The magnitude and orientation of the in-situ
stress helps define the “direction and dimension of the undercut, fragmentation
of rock mass, caving rate, and the geometry and strength properties of
In the case of soft ground, it is recommended
to develop away from the principle stress as its orientation on the sides or
the rear of a cave opening is very important. Creating an undercut near the
principle stress can improve caveability and fragmentation, however, it could
also cause significant damage or rockbursts. Moreover, the application of
horizontal stress on the long face of a cave opening can lead to failure,
however, the opposite could be said for a circular cave opening.
Uniaxial Compressive Strength (UCS)
The UCS is regarded as one of the most
important parameters of rock masses. It is usually examined when looking at the
various rock classification systems. Characteristics of rock masses such as
weathering, micro-cracks, density, porosity, and internal fractures all influence
its respective UCS. As the UCS of a rock mass increases, its caveability
decreases and vice versa.
Before conducting a caving operation, during
the feasibility stage it is essential that the location of surface water paths
and storages, rainwater drainage, and groundwater hydrology are predetermined.
The reason for this is that any water located in potential caving zones can
enhance the caving process either by reducing friction around the joints or through
the effects of increased pore water pressure.
These properties are used to describe
discontinuities, specifically joint aperture, persistence, orientation,
filling, roughness, and spacing. When it comes to joint filling and persistence,
they have a major influence on rock mass caveability due to their role in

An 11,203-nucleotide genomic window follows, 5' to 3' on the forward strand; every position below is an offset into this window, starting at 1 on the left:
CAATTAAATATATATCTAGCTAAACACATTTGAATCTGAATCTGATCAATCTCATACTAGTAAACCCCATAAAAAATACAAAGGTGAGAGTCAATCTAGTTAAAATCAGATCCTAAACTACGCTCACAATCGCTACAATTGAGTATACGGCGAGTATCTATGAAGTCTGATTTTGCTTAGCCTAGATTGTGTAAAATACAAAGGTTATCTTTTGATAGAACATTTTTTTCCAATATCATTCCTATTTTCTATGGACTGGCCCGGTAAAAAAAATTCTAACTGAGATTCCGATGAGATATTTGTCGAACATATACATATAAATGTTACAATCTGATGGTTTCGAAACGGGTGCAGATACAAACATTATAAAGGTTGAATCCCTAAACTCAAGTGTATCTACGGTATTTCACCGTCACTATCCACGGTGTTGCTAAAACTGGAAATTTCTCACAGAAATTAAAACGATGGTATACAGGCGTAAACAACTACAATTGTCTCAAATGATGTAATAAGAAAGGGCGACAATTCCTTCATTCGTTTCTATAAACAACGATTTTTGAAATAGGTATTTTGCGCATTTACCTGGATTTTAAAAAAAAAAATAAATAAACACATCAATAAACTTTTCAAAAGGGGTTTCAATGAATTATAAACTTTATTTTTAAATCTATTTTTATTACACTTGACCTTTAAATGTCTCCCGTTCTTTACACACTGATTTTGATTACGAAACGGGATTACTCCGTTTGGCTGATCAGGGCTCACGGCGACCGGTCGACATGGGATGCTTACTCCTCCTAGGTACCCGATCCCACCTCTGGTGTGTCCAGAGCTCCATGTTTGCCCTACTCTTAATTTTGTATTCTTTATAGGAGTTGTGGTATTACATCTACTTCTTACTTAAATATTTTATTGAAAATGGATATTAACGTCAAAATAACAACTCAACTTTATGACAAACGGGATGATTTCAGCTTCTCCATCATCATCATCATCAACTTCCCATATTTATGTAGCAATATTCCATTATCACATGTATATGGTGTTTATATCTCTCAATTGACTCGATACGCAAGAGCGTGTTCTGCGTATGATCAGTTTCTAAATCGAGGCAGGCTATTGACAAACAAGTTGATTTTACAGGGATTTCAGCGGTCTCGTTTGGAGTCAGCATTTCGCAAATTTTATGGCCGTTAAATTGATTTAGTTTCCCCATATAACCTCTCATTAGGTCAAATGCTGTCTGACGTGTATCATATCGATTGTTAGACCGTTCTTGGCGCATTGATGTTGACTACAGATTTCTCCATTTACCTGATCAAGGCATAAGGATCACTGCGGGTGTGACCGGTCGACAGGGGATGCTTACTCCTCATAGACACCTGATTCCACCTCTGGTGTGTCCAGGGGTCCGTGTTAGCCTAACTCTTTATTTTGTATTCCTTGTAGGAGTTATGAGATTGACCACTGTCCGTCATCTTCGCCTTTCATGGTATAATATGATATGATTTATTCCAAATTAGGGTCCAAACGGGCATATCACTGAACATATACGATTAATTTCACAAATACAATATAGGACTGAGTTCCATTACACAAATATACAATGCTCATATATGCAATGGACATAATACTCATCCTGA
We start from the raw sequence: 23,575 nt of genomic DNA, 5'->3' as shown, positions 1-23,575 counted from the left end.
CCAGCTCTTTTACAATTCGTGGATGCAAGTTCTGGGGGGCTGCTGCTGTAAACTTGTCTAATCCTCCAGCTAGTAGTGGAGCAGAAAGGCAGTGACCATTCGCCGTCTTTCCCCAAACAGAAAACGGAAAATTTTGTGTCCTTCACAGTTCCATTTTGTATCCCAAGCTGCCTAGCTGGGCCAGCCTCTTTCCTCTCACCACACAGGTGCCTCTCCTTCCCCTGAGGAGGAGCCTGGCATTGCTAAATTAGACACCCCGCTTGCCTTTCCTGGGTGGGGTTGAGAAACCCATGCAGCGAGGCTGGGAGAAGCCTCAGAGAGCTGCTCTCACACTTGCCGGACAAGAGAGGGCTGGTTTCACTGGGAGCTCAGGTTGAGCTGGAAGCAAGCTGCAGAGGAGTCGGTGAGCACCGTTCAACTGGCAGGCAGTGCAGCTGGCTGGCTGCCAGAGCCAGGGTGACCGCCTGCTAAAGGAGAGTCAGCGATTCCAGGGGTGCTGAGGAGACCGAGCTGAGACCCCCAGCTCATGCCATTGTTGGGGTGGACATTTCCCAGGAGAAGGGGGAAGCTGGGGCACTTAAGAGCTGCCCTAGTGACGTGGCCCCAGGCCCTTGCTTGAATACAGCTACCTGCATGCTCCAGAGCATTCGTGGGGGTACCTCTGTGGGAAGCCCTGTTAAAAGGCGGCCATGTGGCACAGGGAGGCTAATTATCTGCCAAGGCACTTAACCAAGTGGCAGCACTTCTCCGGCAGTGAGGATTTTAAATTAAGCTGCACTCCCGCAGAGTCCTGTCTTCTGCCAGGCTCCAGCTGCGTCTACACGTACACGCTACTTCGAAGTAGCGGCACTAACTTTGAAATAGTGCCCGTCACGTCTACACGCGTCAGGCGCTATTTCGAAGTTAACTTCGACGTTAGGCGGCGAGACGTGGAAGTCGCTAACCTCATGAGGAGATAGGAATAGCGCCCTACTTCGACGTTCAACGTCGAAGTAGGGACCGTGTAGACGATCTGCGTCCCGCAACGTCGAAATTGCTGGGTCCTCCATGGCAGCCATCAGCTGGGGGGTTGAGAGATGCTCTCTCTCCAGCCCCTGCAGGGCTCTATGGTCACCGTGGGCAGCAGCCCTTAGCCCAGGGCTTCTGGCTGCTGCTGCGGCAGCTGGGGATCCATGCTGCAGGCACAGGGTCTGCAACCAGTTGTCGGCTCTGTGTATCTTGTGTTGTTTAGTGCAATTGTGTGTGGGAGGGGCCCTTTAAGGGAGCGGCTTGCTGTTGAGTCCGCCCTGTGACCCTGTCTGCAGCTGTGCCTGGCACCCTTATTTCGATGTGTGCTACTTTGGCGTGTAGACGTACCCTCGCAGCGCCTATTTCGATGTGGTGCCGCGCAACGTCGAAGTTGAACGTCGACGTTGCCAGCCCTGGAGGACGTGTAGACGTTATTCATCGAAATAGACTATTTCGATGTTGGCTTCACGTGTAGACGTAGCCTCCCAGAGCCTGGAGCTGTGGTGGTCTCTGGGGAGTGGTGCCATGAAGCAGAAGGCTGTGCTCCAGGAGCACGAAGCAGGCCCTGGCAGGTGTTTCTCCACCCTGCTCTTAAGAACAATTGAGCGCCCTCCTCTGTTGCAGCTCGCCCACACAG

determining rock mass strength. In addition, factures that contain low shear
resistance, suitable incline and are closely spaced facilitate better
caveability of rock masses.
Furthermore, the orientation of discontinuities
is regarded as one of the most significant problems when it comes to rock mass caveability
analysis. Joints that are situated perpendicular to the direction of draw (usually
horizontal joints) encourage cave propagation and its rate at the mobilized
zone greatly exceeds that of the production draw rate. Joints that are situated
parallel to the direction of draw (usually vertical joints) are less likely to accommodate
cave propagation and there is little to no displace of rock mass above the
It is defined as the rate of upward advance of
the yield zone. Since block caving has low selectivity, the caving rate is the
only possible way of delaying dilution entry into the broken ore in the cave opening.
As a result, by controlling the caving rate, it is possible to greatly
influence the degree of caving and fragmentation in a rock mass. Furthermore,
characteristics of rock masses such as quality, induced stresses, and rate of
development of joints are all functions of the caving rate.
The block height, which is the vertical
distance between mining levels, is dependent on several factors – namely geometry
of the orebody, degree of fragmentation, and properties of the cap rock. It is
one of the key parameters that affect rock mass caveability. Secondary
fragmentation of caved material takes place due to the constant exertion of pressure
and stresses on the ore as it is drawn through the column. This, in combination
with the caveability of ore and cap rock, help determine the optimal block height
of an orebody that is most suited to the project at hand.
Undercut refers to the region that is initially
mined in order to initiate the caving process as a result of failure. Having a
poor undercut can lead to disturbances in the form of pillars, piping or large
blocks that halt the initiation of the caving process. The orientation of the
principle stress and the direction of advance of the undercut are related in
the sense that they influence the degree of abutment stresses. Therefore, in
order to reduce stresses on the back of the cave opening, it is crucial that
the undercut is extracted in the same direction of the maximum principal stress
as shown in Figure 2.